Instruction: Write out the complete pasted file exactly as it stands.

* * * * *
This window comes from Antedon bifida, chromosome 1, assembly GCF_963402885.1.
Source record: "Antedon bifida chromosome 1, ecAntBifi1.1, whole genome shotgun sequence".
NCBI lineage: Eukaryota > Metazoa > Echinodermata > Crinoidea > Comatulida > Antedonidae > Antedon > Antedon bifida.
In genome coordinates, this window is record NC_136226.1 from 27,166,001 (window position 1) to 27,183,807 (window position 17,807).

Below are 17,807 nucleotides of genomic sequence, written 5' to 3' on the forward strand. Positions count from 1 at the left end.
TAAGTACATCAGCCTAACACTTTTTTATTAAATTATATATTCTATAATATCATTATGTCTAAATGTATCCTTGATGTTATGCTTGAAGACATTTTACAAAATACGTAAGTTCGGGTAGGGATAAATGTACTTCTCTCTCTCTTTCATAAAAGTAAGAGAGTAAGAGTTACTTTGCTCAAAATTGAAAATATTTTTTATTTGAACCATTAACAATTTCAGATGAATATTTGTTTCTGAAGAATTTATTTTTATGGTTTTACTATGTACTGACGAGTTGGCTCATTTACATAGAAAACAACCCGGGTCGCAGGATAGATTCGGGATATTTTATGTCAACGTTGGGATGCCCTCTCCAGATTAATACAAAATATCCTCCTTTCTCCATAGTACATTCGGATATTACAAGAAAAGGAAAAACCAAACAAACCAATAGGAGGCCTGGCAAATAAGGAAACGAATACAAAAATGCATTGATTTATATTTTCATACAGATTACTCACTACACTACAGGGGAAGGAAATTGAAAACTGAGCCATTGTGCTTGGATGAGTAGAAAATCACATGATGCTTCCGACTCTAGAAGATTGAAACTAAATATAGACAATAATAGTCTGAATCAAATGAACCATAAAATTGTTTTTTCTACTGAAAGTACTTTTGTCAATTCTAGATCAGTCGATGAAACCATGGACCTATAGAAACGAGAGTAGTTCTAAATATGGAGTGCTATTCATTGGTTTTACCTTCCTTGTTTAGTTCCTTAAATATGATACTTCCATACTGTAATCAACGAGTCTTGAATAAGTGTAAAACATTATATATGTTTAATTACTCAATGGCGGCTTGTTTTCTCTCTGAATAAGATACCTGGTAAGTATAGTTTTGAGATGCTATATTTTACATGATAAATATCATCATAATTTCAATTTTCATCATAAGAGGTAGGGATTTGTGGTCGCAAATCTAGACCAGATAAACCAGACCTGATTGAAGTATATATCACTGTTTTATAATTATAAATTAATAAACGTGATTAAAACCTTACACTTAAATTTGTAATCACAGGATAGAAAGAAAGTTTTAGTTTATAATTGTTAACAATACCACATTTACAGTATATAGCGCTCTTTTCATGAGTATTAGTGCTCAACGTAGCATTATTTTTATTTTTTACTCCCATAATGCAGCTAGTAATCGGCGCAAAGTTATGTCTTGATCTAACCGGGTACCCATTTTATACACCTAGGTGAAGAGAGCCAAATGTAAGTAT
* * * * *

This window comes from Antedon bifida, chromosome 1, assembly GCF_963402885.1.
Source record: "Antedon bifida chromosome 1, ecAntBifi1.1, whole genome shotgun sequence".
NCBI lineage: Eukaryota > Metazoa > Echinodermata > Crinoidea > Comatulida > Antedonidae > Antedon > Antedon bifida.
In genome coordinates, this window is record NC_136226.1 from 27,166,001 (window position 1) to 27,183,807 (window position 17,807).

Below are 17,807 nucleotides of genomic sequence, written 5' to 3' on the forward strand. Positions count from 1 at the left end.
TAAGTACATCAGCCTAACACTTTTTTATTAAATTATATATTCTATAATATCATTATGTCTAAATGTATCCTTGATGTTATGCTTGAAGACATTTTACAAAATACGTAAGTTCGGGTAGGGATAAATGTACTTCTCTCTCTCTTTCATAAAAGTAAGAGAGTAAGAGTTACTTTGCTCAAAATTGAAAATATTTTTTATTTGAACCATTAACAATTTCAGATGAATATTTGTTTCTGAAGAATTTATTTTTATGGTTTTACTATGTACTGACGAGTTGGCTCATTTACATAGAAAACAACCCGGGTCGCAGGATAGATTCGGGATATTTTATGTCAACGTTGGGATGCCCTCTCCAGATTAATACAAAATATCCTCCTTTCTCCATAGTACATTCGGATATTACAAGAAAAGGAAAAACCAAACAAACCAATAGGAGGCCTGGCAAATAAGGAAACGAATACAAAAATGCATTGATTTATATTTTCATACAGATTACTCACTACACTACAGGGGAAGGAAATTGAAAACTGAGCCATTGTGCTTGGATGAGTAGAAAATCACATGATGCTTCCGACTCTAGAAGATTGAAACTAAATATAGACAATAATAGTCTGAATCAAATGAACCATAAAATTGTTTTTTCTACTGAAAGTACTTTTGTCAATTCTAGATCAGTCGATGAAACCATGGACCTATAGAAACGAGAGTAGTTCTAAATATGGAGTGCTATTCATTGGTTTTACCTTCCTTGTTTAGTTCCTTAAATATGATACTTCCATACTGTAATCAACGAGTCTTGAATAAGTGTAAAACATTATATATGTTTAATTACTCAATGGCGGCTTGTTTTCTCTCTGAATAAGATACCTGGTAAGTATAGTTTTGAGATGCTATATTTTACATGATAAATATCATCATAATTTCAATTTTCATCATAAGAGGTAGGGATTTGTGGTCGCAAATCTAGACCAGATAAACCAGACCTGATTGAAGTATATATCACTGTTTTATAATTATAAATTAATAAACGTGATTAAAACCTTACACTTAAATTTGTAATCACAGGATAGAAAGAAAGTTTTAGTTTATAATTGTTAACAATACCACATTTACAGTATATAGCGCTCTTTTCATGAGTATTAGTGCTCAACGTAGCATTATTTTTATTTTTTACTCCCATAATGCAGCTAGTAATCGGCGCAAAGTTATGTCTTGATCTAACCGGGTACCCATTTTATACACCTAGGTGAAGAGAGCCAAATGTAAGTAT